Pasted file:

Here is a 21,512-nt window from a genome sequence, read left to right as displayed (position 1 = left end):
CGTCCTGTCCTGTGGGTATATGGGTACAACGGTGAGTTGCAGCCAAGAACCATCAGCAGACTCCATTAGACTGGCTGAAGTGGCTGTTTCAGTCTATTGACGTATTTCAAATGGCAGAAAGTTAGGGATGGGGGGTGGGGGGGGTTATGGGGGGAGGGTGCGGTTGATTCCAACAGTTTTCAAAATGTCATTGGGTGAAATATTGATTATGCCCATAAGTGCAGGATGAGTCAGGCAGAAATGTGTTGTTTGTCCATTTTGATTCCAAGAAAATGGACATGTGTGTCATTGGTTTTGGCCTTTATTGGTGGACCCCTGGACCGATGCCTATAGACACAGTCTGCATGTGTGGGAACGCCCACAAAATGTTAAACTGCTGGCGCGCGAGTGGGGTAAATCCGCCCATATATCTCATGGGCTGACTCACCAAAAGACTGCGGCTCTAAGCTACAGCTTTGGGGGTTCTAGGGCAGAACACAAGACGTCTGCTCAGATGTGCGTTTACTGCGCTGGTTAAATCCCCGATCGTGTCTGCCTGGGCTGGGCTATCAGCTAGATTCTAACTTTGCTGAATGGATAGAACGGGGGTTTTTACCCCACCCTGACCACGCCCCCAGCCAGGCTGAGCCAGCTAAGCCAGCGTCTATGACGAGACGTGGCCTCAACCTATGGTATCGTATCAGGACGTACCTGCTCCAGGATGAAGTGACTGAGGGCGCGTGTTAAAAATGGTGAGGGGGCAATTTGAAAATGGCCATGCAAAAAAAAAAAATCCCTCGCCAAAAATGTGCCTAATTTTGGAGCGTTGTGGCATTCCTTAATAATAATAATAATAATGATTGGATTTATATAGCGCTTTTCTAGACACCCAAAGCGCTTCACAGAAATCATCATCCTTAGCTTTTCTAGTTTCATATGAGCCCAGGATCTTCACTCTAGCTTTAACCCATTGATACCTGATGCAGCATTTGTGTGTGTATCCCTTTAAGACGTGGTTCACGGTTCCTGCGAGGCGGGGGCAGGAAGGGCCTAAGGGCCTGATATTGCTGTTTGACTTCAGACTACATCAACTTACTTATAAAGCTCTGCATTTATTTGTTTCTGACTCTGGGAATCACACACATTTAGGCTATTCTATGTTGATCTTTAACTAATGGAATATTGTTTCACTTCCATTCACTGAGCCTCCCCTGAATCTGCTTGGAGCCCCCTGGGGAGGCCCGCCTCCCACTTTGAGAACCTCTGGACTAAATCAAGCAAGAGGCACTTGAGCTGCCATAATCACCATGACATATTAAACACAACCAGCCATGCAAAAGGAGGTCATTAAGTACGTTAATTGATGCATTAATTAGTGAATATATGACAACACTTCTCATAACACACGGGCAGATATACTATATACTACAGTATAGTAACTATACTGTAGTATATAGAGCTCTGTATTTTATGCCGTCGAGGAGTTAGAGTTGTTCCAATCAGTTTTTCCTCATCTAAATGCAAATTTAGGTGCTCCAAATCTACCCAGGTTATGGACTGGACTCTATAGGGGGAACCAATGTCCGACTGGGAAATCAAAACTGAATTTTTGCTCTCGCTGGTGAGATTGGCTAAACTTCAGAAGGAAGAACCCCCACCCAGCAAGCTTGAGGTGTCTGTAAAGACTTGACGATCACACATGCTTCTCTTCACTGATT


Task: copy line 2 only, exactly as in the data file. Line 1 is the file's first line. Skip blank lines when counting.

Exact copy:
CGTCCTGTCCTGTGGGTATATGGGTACAACGGTGAGTTGCAGCCAAGAACCATCAGCAGACTCCATTAGACTGGCTGAAGTGGCTGTTTCAGTCTATTGACGTATTTCAAATGGCAGAAAGTTAGGGATGGGGGGTGGGGGGGGTTATGGGGGGAGGGTGCGGTTGATTCCAACAGTTTTCAAAATGTCATTGGGTGAAATATTGATTATGCCCATAAGTGCAGGATGAGTCAGGCAGAAATGTGTTGTTTGTCCATTTTGATTCCAAGAAAATGGACATGTGTGTCATTGGTTTTGGCCTTTATTGGTGGACCCCTGGACCGATGCCTATAGACACAGTCTGCATGTGTGGGAACGCCCACAAAATGTTAAACTGCTGGCGCGCGAGTGGGGTAAATCCGCCCATATATCTCATGGGCTGACTCACCAAAAGACTGCGGCTCTAAGCTACAGCTTTGGGGGTTCTAGGGCAGAACACAAGACGTCTGCTCAGATGTGCGTTTACTGCGCTGGTTAAATCCCCGATCGTGTCTGCCTGGGCTGGGCTATCAGCTAGATTCTAACTTTGCTGAATGGATAGAACGGGGGTTTTTACCCCACCCTGACCACGCCCCCAGCCAGGCTGAGCCAGCTAAGCCAGCGTCTATGACGAGACGTGGCCTCAACCTATGGTATCGTATCAGGACGTACCTGCTCCAGGATGAAGTGACTGAGGGCGCGTGTTAAAAATGGTGAGGGGGCAATTTGAAAATGGCCATGCAAAAAAAAAAAATCCCTCGCCAAAAATGTGCCTAATTTTGGAGCGTTGTGGCATTCCTTAATAATAATAATAATAATGATTGGATTTATATAGCGCTTTTCTAGACACCCAAAGCGCTTCACAGAAATCATCATCCTTAGCTTTTCTAGTTTCATATGAGCCCAGGATCTTCACTCTAGCTTTAACCCATTGATACCTGATGCAGCATTTGTGTGTGTATCCCTTTAAGACGTGGTTCACGGTTCCTGCGAGGCGGGGGCAGGAAGGGCCTAAGGGCCTGATATTGCTGTTTGACTTCAGACTACATCAACTTACTTATAAAGCTCTGCATTTATTTGTTTCTGACTCTGGGAATCACACACATTTAGGCTATTCTATGTTGATCTTTAACTAATGGAATATTGTTTCACTTCCATTCACTGAGCCTCCCCTGAATCTGCTTGGAGCCCCCTGGGGAGGCCCGCCTCCCACTTTGAGAACCTCTGGACTAAATCAAGCAAGAGGCACTTGAGCTGCCATAATCACCATGACATATTAAACACAACCAGCCATGCAAAAGGAGGTCATTAAGTACGTTAATTGATGCATTAATTAGTGAATATATGACAACACTTCTCATAACACACGGGCAGATATACTATATACTACAGTATAGTAACTATACTGTAGTATATAGAGCTCTGTATTTTATGCCGTCGAGGAGTTAGAGTTGTTCCAATCAGTTTTTCCTCATCTAAATGCAAATTTAGGTGCTCCAAATCTACCCAGGTTATGGACTGGACTCTATAGGGGGAACCAATGTCCGACTGGGAAATCAAAACTGAATTTTTGCTCTCGCTGGTGAGATTGGCTAAACTTCAGAAGGAAGAACCCCCACCCAGCAAGCTTGAGGTGTCTGTAAAGACTTGACGATCACACATGCTTCTCTTCACTGATT